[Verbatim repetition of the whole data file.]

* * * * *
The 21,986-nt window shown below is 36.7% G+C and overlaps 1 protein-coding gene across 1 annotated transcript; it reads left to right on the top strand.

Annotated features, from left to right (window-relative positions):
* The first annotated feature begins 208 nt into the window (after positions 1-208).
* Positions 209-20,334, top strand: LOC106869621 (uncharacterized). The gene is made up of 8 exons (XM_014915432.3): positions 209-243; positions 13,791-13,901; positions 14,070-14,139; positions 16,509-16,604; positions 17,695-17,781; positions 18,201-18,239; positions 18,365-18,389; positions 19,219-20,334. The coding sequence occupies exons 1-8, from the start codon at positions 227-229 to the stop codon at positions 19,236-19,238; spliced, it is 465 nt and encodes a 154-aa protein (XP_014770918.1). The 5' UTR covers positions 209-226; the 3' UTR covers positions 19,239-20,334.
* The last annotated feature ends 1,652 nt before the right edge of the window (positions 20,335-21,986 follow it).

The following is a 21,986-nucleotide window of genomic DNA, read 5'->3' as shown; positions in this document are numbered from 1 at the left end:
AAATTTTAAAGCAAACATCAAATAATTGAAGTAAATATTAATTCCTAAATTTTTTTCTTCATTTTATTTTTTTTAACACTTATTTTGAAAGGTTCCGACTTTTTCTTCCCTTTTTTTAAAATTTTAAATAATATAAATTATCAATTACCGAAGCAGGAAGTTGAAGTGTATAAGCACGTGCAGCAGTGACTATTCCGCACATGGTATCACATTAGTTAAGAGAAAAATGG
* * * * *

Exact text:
The 21,986-nt window shown below is 36.7% G+C and overlaps 1 protein-coding gene across 1 annotated transcript; it reads left to right on the top strand.

Annotated features, from left to right (window-relative positions):
* The first annotated feature begins 208 nt into the window (after positions 1-208).
* Positions 209-20,334, top strand: LOC106869621 (uncharacterized). The gene is made up of 8 exons (XM_014915432.3): positions 209-243; positions 13,791-13,901; positions 14,070-14,139; positions 16,509-16,604; positions 17,695-17,781; positions 18,201-18,239; positions 18,365-18,389; positions 19,219-20,334. The coding sequence occupies exons 1-8, from the start codon at positions 227-229 to the stop codon at positions 19,236-19,238; spliced, it is 465 nt and encodes a 154-aa protein (XP_014770918.1). The 5' UTR covers positions 209-226; the 3' UTR covers positions 19,239-20,334.
* The last annotated feature ends 1,652 nt before the right edge of the window (positions 20,335-21,986 follow it).

The following is a 21,986-nucleotide window of genomic DNA, read 5'->3' as shown; positions in this document are numbered from 1 at the left end:
AAATTTTAAAGCAAACATCAAATAATTGAAGTAAATATTAATTCCTAAATTTTTTTCTTCATTTTATTTTTTTTAACACTTATTTTGAAAGGTTCCGACTTTTTCTTCCCTTTTTTTAAAATTTTAAATAATATAAATTATCAATTACCGAAGCAGGAAGTTGAAGTGTATAAGCACGTGCAGCAGTGACTATTCCGCACATGGTATCACATTAGTTAAGAGAAAAATGG